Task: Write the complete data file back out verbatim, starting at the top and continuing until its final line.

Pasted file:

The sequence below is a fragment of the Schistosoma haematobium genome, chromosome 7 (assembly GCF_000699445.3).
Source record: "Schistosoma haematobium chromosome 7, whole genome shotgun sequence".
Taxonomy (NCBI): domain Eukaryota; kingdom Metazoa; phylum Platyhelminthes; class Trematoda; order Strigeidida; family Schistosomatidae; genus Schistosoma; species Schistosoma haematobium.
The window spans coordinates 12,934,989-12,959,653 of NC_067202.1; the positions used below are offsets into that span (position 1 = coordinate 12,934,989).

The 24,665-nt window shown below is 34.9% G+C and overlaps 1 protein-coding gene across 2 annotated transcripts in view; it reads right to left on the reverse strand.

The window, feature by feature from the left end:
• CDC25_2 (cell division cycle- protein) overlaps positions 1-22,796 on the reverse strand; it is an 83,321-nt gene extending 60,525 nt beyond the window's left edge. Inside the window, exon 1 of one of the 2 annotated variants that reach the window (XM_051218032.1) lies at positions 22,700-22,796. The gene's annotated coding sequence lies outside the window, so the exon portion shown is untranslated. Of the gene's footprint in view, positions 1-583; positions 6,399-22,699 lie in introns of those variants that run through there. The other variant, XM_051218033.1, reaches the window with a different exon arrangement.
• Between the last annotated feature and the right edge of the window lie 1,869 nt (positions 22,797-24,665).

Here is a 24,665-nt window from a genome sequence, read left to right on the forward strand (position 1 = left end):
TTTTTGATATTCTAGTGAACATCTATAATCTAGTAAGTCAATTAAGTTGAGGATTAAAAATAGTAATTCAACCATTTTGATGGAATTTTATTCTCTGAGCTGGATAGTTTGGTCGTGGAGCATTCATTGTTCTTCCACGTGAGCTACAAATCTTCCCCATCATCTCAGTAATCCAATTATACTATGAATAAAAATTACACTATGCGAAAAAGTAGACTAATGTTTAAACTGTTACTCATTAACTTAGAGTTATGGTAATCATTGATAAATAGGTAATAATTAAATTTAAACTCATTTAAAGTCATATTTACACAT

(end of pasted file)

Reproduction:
The sequence below is a fragment of the Schistosoma haematobium genome, chromosome 7 (assembly GCF_000699445.3).
Source record: "Schistosoma haematobium chromosome 7, whole genome shotgun sequence".
Taxonomy (NCBI): domain Eukaryota; kingdom Metazoa; phylum Platyhelminthes; class Trematoda; order Strigeidida; family Schistosomatidae; genus Schistosoma; species Schistosoma haematobium.
The window spans coordinates 12,934,989-12,959,653 of NC_067202.1; the positions used below are offsets into that span (position 1 = coordinate 12,934,989).

The 24,665-nt window shown below is 34.9% G+C and overlaps 1 protein-coding gene across 2 annotated transcripts in view; it reads right to left on the reverse strand.

The window, feature by feature from the left end:
• CDC25_2 (cell division cycle- protein) overlaps positions 1-22,796 on the reverse strand; it is an 83,321-nt gene extending 60,525 nt beyond the window's left edge. Inside the window, exon 1 of one of the 2 annotated variants that reach the window (XM_051218032.1) lies at positions 22,700-22,796. The gene's annotated coding sequence lies outside the window, so the exon portion shown is untranslated. Of the gene's footprint in view, positions 1-583; positions 6,399-22,699 lie in introns of those variants that run through there. The other variant, XM_051218033.1, reaches the window with a different exon arrangement.
• Between the last annotated feature and the right edge of the window lie 1,869 nt (positions 22,797-24,665).

Here is a 24,665-nt window from a genome sequence, read left to right on the forward strand (position 1 = left end):
TTTTTGATATTCTAGTGAACATCTATAATCTAGTAAGTCAATTAAGTTGAGGATTAAAAATAGTAATTCAACCATTTTGATGGAATTTTATTCTCTGAGCTGGATAGTTTGGTCGTGGAGCATTCATTGTTCTTCCACGTGAGCTACAAATCTTCCCCATCATCTCAGTAATCCAATTATACTATGAATAAAAATTACACTATGCGAAAAAGTAGACTAATGTTTAAACTGTTACTCATTAACTTAGAGTTATGGTAATCATTGATAAATAGGTAATAATTAAATTTAAACTCATTTAAAGTCATATTTACACAT